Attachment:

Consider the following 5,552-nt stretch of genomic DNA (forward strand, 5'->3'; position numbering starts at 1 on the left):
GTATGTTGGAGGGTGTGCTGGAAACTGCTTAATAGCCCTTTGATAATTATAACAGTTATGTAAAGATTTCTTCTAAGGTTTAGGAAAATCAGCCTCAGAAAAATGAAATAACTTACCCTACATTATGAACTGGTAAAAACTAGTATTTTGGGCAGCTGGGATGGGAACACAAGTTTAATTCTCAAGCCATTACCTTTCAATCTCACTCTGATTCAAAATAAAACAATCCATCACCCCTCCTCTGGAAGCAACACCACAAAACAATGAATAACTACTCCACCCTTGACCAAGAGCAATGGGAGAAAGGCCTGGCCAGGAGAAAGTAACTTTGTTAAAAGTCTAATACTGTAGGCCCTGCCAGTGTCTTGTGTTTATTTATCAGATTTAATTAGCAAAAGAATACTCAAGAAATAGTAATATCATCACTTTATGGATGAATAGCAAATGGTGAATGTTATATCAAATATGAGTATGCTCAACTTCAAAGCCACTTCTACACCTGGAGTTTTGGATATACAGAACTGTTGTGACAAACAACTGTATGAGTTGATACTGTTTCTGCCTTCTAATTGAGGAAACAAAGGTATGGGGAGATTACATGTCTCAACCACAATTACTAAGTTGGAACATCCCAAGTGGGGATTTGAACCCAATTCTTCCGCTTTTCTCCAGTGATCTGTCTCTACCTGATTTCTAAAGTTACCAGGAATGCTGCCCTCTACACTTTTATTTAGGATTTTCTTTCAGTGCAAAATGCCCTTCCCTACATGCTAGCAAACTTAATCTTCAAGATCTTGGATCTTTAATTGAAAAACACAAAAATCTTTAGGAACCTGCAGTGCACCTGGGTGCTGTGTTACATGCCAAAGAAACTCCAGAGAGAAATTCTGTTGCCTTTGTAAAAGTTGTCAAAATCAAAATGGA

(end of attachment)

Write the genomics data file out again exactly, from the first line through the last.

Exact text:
Consider the following 5,552-nt stretch of genomic DNA (forward strand, 5'->3'; position numbering starts at 1 on the left):
GTATGTTGGAGGGTGTGCTGGAAACTGCTTAATAGCCCTTTGATAATTATAACAGTTATGTAAAGATTTCTTCTAAGGTTTAGGAAAATCAGCCTCAGAAAAATGAAATAACTTACCCTACATTATGAACTGGTAAAAACTAGTATTTTGGGCAGCTGGGATGGGAACACAAGTTTAATTCTCAAGCCATTACCTTTCAATCTCACTCTGATTCAAAATAAAACAATCCATCACCCCTCCTCTGGAAGCAACACCACAAAACAATGAATAACTACTCCACCCTTGACCAAGAGCAATGGGAGAAAGGCCTGGCCAGGAGAAAGTAACTTTGTTAAAAGTCTAATACTGTAGGCCCTGCCAGTGTCTTGTGTTTATTTATCAGATTTAATTAGCAAAAGAATACTCAAGAAATAGTAATATCATCACTTTATGGATGAATAGCAAATGGTGAATGTTATATCAAATATGAGTATGCTCAACTTCAAAGCCACTTCTACACCTGGAGTTTTGGATATACAGAACTGTTGTGACAAACAACTGTATGAGTTGATACTGTTTCTGCCTTCTAATTGAGGAAACAAAGGTATGGGGAGATTACATGTCTCAACCACAATTACTAAGTTGGAACATCCCAAGTGGGGATTTGAACCCAATTCTTCCGCTTTTCTCCAGTGATCTGTCTCTACCTGATTTCTAAAGTTACCAGGAATGCTGCCCTCTACACTTTTATTTAGGATTTTCTTTCAGTGCAAAATGCCCTTCCCTACATGCTAGCAAACTTAATCTTCAAGATCTTGGATCTTTAATTGAAAAACACAAAAATCTTTAGGAACCTGCAGTGCACCTGGGTGCTGTGTTACATGCCAAAGAAACTCCAGAGAGAAATTCTGTTGCCTTTGTAAAAGTTGTCAAAATCAAAATGGA